Clearly, Beijing views the U.S. Navy as its principle (potential future) nemesis. There has been much written about the Chinese military’s efforts to develop so-called “stand-off” weapons designed to keep American warships out of China’s neighborhood, should Beijing choose to exercise territorial claims over parts of the South and East China Seas that other nations claim or are located in what the rest of the world considers “international waters.”

But is this new Chinese missile (first discovered on a Chinese blog in 2009) that weapon? Is it really capable of destroying a U.S. aircraft carrier – the most awesomely powerful, and heavily shielded, warship in the history of naval warfare – while moving?

That depends upon whom you ask.

Robert Farley, writing for The National Interest in September 2014, discussed the complicated nature of striking a warship at sea, even one as large as a U.S. carrier:

An anti-ship ballistic missile is more than just a missile; it requires a broad, sophisticated support system. Unlike a missile launched at static targets, a carrier-killing ASBM [anti-ship ballistic missile] requires terminal guidance, as it must revise its flight path after reentering the atmosphere. From launch to strike, the flight of an ASBM can take fifteen or so minutes, at which time the carrier in question will have more than likely moved its position on the open ocean. The missile thus needs to be adjusted remotely or needs to have the capacity to identify the carrier on its own. Both of these processes depend on the operation of a sophisticated set of sensors, as well as a communication system capable of integrating these sensors and transmitting information to shooters.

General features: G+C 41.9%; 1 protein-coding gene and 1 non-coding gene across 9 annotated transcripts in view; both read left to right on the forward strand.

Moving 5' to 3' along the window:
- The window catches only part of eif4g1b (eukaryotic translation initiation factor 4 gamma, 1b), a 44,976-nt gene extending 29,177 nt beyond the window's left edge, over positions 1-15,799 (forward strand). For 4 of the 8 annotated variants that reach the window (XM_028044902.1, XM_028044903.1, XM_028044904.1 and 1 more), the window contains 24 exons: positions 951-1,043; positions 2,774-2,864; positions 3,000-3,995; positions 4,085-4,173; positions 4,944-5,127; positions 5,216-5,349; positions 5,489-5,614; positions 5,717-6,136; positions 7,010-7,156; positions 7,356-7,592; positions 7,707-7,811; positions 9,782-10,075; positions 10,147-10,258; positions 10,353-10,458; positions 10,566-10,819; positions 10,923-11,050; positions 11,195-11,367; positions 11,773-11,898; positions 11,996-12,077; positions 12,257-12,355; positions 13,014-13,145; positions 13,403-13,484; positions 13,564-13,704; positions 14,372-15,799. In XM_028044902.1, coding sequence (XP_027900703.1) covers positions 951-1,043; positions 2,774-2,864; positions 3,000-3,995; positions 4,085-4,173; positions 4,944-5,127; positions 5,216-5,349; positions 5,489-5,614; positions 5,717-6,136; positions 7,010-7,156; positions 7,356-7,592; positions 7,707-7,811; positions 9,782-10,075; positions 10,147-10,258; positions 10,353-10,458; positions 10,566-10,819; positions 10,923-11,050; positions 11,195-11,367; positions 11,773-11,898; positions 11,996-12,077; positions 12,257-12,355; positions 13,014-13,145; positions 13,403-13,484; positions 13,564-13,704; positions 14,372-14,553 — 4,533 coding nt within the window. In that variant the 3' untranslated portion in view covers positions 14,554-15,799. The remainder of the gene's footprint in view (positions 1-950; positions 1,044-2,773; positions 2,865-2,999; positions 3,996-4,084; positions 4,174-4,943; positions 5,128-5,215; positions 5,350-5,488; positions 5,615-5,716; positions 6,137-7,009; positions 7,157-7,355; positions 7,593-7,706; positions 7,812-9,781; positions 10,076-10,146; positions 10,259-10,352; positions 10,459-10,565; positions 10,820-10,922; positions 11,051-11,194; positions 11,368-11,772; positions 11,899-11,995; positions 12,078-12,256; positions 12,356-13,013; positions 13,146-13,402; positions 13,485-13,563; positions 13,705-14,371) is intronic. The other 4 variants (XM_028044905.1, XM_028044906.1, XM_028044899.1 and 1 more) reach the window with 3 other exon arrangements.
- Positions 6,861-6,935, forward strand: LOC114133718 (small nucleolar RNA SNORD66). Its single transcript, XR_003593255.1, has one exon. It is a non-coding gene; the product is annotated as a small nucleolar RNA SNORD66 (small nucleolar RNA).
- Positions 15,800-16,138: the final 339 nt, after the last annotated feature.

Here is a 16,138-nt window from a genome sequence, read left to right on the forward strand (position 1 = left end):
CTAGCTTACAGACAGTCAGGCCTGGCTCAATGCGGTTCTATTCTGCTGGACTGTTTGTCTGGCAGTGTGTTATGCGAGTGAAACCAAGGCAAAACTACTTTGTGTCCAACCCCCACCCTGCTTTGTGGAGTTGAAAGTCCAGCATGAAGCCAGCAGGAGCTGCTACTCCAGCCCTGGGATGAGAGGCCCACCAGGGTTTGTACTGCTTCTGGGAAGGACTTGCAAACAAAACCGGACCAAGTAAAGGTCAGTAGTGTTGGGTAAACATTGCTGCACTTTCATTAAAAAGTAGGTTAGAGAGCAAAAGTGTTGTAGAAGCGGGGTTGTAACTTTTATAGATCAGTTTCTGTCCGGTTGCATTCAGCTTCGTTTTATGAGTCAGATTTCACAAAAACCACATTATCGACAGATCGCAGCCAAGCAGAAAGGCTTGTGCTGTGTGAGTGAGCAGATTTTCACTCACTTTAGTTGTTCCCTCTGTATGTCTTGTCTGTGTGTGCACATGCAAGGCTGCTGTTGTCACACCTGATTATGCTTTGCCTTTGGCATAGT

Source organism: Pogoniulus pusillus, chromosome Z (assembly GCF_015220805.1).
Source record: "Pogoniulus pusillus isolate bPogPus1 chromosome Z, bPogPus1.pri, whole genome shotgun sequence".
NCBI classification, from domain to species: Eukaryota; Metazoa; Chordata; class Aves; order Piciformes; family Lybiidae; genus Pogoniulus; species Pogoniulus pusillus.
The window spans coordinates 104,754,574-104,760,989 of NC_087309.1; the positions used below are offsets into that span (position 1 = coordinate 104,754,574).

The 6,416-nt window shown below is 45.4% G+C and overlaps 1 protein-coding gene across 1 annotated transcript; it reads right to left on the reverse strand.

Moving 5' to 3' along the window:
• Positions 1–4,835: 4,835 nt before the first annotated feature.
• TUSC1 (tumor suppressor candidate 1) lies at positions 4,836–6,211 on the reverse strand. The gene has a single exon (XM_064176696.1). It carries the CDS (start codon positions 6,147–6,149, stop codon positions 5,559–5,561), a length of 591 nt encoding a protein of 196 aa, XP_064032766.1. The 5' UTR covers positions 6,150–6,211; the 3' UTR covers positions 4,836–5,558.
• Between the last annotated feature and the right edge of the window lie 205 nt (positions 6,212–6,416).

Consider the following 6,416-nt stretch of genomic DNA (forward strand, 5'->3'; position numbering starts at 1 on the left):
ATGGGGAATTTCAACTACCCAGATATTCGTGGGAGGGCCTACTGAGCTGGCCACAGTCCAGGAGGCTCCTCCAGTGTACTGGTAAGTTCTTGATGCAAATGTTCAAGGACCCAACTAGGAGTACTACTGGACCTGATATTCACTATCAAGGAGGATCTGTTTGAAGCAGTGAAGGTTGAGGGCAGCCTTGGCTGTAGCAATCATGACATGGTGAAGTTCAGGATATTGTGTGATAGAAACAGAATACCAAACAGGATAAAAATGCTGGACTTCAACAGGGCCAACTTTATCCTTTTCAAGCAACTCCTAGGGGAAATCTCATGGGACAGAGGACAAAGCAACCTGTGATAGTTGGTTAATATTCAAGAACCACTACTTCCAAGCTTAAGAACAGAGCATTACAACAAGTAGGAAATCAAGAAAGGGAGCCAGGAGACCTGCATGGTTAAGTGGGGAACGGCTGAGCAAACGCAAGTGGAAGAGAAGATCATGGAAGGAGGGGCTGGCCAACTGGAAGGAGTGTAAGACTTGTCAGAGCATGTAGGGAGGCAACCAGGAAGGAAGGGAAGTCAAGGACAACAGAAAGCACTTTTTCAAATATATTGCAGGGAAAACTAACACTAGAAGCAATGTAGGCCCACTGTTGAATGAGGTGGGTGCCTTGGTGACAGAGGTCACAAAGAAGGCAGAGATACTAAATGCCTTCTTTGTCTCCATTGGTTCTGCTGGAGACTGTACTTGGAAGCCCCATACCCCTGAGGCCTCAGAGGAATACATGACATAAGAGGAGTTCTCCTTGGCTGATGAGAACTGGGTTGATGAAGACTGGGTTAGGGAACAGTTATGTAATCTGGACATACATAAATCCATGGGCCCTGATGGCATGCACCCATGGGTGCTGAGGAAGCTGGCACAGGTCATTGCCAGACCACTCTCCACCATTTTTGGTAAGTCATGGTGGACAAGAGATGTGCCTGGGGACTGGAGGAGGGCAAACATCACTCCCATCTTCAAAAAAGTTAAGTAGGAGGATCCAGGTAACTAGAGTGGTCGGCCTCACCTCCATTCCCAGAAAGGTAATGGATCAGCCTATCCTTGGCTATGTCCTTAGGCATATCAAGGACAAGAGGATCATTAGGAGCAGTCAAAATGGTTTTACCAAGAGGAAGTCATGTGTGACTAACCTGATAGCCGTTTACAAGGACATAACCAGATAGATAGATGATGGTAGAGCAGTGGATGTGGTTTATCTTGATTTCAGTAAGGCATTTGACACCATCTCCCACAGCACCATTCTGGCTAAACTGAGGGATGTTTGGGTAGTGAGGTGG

As Jamestown Foundation scholar Andrew S. Erickson observed in May 2013, “The successful achievement of high-quality, real-time satellite imagery and target-locating data and fusion as well as reliable indigenous satellite navigation and positioning would facilitate holding enemy vessels at risk via devastating multi-axis strikes.”

He further noted, “The ASBM’s physical threat to U.S. Navy ships will be determined by the development of associated systems and organizations, which currently limit data fusion and coordination in the complex task of identifying a U.S. aircraft carrier in the open ocean.”